This letter from faculty advisor Eric C. Miller was published in the Press Enterprise on October 13, 2019, in reply to this letter from September 18:
This month, faculty advisor Eric C. Miller joins Bloomsburg professors Ron Lambert and Chris Podeschi in the ICS Explores Sustainability lecture series. Come on out!
David Wallace-Wells is a national fellow at the New America foundation and a columnist and deputy editor at New York Magazine. His The Uninhabitable Earth: Life After Warming was published earlier this year. In it, Wells aggregates the latest climate science to paint an ominous portrait of the coming decades for life on earth. The book is a clarion call for climate action.
“It is worse, much worse, than you think.” If there is a single unifying thread running throughout David Wallace-Wells’ The Uninhabitable Earth, it is expressed succinctly here, in the first brief sentence of the text. Though Wells doesn’t know you or your politics or your familiarity with climate science, he is comfortable assuming that, whoever you are, you do not understand the threat that we face at this pivotal moment in history. Some people have some idea; most have none.
If the spectrum of reaction to anthropogenic climate change runs from true belief on one side to outright denial on the other, the median view appears to tilt ever so slightly to the right. Denial comes in many forms, after all, and not all of these subscribe to the “Chinese hoax” model of analysis. In my observation, one of the most common opinions about the state of our ever-warming earth is that climate change probably is real, that human beings probably are contributing, and that this probably is a matter of concern, and yet, thankfully, it’s probably not as big a deal as some people say. The undeniable benefit of this conclusion is that, having reached it, the individual can demonstrate a certain degree of intellectual seriousness while living life exactly as before, unburdened by any implied obligation.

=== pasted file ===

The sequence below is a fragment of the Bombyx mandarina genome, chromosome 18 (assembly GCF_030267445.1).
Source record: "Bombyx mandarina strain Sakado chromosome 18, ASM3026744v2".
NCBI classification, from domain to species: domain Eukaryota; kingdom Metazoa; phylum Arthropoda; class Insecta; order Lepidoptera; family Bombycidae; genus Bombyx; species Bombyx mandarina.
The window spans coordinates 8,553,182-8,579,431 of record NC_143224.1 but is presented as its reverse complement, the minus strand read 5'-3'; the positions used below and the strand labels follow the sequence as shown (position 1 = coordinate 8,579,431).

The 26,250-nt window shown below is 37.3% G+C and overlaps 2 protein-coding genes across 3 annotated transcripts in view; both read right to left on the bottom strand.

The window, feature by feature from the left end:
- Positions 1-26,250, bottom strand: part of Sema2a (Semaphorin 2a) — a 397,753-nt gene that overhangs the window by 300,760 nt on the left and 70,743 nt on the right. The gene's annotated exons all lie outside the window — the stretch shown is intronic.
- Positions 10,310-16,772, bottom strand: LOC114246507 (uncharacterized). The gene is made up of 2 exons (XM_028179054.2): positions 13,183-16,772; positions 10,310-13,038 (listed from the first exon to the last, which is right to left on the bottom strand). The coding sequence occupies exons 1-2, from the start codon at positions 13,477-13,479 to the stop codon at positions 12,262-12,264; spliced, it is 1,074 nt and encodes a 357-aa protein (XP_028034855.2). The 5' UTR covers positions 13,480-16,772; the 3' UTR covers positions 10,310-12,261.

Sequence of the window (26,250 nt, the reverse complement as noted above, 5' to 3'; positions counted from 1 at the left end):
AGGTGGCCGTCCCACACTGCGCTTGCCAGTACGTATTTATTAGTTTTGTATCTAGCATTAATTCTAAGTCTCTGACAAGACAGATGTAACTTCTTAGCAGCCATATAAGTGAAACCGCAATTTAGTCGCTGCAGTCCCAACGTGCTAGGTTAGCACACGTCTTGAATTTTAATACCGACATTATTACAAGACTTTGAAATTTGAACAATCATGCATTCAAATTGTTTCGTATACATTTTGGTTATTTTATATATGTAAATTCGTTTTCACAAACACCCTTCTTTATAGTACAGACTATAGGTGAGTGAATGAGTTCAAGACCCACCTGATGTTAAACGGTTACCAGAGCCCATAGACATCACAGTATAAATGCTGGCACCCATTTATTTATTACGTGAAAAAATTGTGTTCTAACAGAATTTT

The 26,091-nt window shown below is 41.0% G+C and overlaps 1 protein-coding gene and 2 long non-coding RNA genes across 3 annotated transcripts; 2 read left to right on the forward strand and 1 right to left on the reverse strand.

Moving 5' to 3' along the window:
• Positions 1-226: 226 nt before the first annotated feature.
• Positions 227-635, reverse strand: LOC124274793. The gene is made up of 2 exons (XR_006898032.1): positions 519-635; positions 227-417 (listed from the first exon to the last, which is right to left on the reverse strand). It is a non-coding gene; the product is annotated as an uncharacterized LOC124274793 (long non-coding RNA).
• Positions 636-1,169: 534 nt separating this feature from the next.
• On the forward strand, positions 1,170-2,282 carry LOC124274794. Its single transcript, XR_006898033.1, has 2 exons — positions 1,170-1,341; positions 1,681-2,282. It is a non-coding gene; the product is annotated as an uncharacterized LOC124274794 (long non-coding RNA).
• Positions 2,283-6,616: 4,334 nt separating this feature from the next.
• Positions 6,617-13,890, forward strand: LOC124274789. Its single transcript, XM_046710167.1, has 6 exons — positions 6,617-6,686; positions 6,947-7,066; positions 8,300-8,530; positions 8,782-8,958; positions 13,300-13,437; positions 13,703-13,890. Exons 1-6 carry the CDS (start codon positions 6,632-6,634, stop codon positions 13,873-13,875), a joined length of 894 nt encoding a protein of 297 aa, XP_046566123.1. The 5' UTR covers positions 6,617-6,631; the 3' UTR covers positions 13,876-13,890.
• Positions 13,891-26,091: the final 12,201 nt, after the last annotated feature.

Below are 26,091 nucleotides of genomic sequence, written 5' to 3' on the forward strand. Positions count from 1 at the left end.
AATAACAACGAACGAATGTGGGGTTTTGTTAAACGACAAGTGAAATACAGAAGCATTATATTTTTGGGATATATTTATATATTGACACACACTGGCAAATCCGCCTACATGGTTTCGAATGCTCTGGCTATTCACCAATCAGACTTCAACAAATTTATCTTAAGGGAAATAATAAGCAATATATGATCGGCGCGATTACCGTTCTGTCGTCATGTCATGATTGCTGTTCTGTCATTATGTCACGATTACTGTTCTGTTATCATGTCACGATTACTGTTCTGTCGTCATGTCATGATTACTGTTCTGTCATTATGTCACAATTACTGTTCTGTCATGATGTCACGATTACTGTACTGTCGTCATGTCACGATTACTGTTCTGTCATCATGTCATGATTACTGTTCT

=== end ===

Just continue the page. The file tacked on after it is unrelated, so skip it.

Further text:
For being common, however, this view has very little to commend it. The inclination to walk with climate science no more than half of the way does not amount to some sort of moderate compromise. The right answer does not rest equidistant between correct and incorrect, any more than cigarette smoking can be granted to cause a little emphysema. For all of its polarity, our society continues to valorize the reasonable center and to distrust anything that smacks of extremes, even when the evidence weighs heavily on one end of the scale. Those who speak candidly about warming are easily tarred with the “alarmist” brush, while those who deny or downplay it enjoy “realist” prestige. This problem has confronted climate discourse for about five decades now, binding climate advocates in timidity and pause. Against this constraint Wells has decided to speak freely—to dispense with the usual niceties. Well, he seems to shrug, you need to know what’s coming.
What’s coming includes, in diverse places and varying degrees, heat death, hunger, drowning, wildfire, unnatural disasters, freshwater drain, dying oceans, unbreathable air, plagues, economic collapse, and conflict, among other assorted crises. (And this is just to survey the chapters in section two.) To list them in this fashion is to demonstrate the rhetorical challenge of climate advocacy; to read them carefully is to dispel it. That is, any passing summary of the complex web of coming crises is bound to activate your defense mechanisms, overtaxing your cognitive resources and prompting you to dismiss it all as so much hysteria. Aware of this, Wells reports these chapters in painstaking detail, asserting persistently that, yes, there is a social cost to a carbon lifestyle, and yes, we’re all going to pay. Thus a frame with realist muscle in the economic sphere may be applied to climate as well—we’ve been living on carbon credit for a pretty long time, and now the bill is due.